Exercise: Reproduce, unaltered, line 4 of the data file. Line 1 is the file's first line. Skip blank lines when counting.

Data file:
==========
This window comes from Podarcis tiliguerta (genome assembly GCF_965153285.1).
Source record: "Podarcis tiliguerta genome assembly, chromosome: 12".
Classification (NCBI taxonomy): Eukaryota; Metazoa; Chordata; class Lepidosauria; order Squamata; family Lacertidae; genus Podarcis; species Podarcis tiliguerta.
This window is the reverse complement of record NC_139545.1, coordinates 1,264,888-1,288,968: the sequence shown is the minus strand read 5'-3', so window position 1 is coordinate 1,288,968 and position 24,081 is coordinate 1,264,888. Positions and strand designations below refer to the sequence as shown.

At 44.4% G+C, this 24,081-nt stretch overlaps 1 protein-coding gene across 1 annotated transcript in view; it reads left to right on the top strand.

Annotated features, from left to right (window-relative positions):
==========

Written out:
This window is the reverse complement of record NC_139545.1, coordinates 1,264,888-1,288,968: the sequence shown is the minus strand read 5'-3', so window position 1 is coordinate 1,288,968 and position 24,081 is coordinate 1,264,888. Positions and strand designations below refer to the sequence as shown.